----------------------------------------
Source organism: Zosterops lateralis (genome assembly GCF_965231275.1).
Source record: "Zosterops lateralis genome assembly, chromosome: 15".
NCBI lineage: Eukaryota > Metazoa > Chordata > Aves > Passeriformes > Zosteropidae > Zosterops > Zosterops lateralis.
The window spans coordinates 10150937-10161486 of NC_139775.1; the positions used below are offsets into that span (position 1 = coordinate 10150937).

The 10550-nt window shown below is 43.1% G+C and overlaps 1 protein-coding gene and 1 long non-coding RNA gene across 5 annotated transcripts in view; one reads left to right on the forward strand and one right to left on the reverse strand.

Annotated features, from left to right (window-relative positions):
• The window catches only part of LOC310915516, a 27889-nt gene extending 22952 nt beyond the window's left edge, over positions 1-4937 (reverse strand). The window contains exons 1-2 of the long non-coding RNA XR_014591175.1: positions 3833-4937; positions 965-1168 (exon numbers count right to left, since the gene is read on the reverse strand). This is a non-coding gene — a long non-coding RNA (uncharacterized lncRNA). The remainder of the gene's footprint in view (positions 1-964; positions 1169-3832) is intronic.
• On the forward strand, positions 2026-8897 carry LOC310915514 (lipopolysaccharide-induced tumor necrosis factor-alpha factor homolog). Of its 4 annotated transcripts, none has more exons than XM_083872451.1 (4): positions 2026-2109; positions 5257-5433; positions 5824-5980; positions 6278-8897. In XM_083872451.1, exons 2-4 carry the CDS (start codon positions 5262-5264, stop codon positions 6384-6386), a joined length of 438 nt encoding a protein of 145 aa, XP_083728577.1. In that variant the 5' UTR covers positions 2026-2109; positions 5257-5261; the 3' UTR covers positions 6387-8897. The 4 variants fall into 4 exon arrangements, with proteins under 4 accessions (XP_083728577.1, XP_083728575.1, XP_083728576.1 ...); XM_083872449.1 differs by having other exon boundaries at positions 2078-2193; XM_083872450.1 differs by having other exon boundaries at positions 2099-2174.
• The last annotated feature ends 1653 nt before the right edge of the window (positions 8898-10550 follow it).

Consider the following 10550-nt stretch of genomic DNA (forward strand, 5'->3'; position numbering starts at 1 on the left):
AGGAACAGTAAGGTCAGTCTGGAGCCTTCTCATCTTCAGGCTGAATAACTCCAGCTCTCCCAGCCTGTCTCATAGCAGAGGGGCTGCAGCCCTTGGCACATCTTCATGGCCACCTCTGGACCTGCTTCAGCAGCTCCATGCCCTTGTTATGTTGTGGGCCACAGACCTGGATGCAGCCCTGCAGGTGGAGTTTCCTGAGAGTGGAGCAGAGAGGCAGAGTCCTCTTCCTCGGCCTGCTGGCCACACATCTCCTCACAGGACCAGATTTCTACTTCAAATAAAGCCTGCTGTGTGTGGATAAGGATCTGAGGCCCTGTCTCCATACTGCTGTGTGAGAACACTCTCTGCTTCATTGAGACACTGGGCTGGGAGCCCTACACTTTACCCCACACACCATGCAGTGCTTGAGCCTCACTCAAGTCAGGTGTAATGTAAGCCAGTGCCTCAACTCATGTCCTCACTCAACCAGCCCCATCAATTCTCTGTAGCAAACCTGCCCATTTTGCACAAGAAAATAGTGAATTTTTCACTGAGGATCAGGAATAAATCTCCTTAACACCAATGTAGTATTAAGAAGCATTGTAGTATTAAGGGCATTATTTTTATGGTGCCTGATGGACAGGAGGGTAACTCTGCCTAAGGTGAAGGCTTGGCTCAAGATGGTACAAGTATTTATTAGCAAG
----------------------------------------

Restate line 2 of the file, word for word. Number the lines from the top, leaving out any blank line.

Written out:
Source record: "Zosterops lateralis genome assembly, chromosome: 15".